Jump to ContentJump to Main Navigation
EcospiritReligions and Philosophies for the Earth$
Users without a subscription are not able to see the full content.

Laurel Kearns and Catherine Keller

Print publication date: 2007

Print ISBN-13: 9780823227457

Published to Fordham Scholarship Online: March 2011

DOI: 10.5422/fso/9780823227457.001.0001

Show Summary Details
Page of

PRINTED FROM FORDHAM SCHOLARSHIP ONLINE (www.fordham.universitypressscholarship.com). (c) Copyright Fordham University Press, 2018. All Rights Reserved. Under the terms of the licence agreement, an individual user may print out a PDF of a single chapter of a monograph in FSO for personal use (for details see www.fordham.universitypressscholarship.com/page/privacy-policy).date: 23 January 2019

Restoring Earth, Restored to Earth: Toward an Ethic for Reinhabiting Place

Restoring Earth, Restored to Earth: Toward an Ethic for Reinhabiting Place

(p.415) Restoring Earth, Restored to Earth: Toward an Ethic for Reinhabiting Place

Daniel T. Spencer

Fordham University Press

Ecological restoration has grown rapidly in the past twenty years as a science, a philosophy, and an ethic. As a philosophically grounded ethic, restoration sees nature and humanity as fundamentally united and seeks for ecologically sustainable ways that human communities can participate actively in nature. Some environmentalists, however, are cautious, even skeptical, about having restoration become the basis of an environmental ethic, seeing it as simply the latest justification for ongoing human intervention in natural systems, rather than learning to adapt our communities to the constraints of ecological systems. This chapter explores some of the dimensions of sustainable community that these local efforts at ecological restoration exemplify, and argues that they illustrate a particularly promising component of an ethic of sustainability rooted in place. It begins with some preliminary remarks about epistemology, and then turns to an examination of ecological restoration itself—what it is and some of the philosophical issues and debates it has fostered. It then considers ecotheology, and offers some comments about the possibilities of “restoration” as a Christian theological metaphor that can be reworked within.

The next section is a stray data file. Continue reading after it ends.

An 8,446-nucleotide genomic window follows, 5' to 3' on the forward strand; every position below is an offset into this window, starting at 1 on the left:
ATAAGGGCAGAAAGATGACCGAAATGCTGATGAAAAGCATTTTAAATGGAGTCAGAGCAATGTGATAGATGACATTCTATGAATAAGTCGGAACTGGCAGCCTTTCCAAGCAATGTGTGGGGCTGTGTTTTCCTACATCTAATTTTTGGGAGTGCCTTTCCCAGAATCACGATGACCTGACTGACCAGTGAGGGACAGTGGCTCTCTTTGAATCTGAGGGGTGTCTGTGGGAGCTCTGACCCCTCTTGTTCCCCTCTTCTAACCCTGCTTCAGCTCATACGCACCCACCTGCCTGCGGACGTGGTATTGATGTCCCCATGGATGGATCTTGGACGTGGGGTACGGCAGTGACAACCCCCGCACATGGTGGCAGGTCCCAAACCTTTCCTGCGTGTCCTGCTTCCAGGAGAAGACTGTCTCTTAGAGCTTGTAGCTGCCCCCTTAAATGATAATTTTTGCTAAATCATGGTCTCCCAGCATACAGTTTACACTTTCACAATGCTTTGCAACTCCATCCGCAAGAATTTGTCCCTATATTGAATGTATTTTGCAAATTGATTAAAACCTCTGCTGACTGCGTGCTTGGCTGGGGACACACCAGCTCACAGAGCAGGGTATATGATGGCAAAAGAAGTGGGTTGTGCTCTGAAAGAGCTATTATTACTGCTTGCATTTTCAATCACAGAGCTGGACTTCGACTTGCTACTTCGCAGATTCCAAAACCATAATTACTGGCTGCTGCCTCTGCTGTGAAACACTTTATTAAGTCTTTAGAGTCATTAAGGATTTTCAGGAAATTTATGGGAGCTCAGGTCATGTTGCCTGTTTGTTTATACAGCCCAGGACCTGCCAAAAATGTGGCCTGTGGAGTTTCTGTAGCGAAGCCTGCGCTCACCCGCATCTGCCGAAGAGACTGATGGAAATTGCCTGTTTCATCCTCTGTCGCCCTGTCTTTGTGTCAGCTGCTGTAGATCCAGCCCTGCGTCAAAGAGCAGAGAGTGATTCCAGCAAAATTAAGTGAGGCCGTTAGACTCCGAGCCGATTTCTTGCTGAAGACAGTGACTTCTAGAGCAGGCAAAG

Keywords:   ecological restoration, ecological theology, environmental ethics, ecotheology

Fordham Scholarship Online requires a subscription or purchase to access the full text of books within the service. Public users can however freely search the site and view the abstracts and keywords for each book and chapter.

Please, subscribe or login to access full text content.

If you think you should have access to this title, please contact your librarian.

To troubleshoot, please check our FAQs , and if you can't find the answer there, please contact us .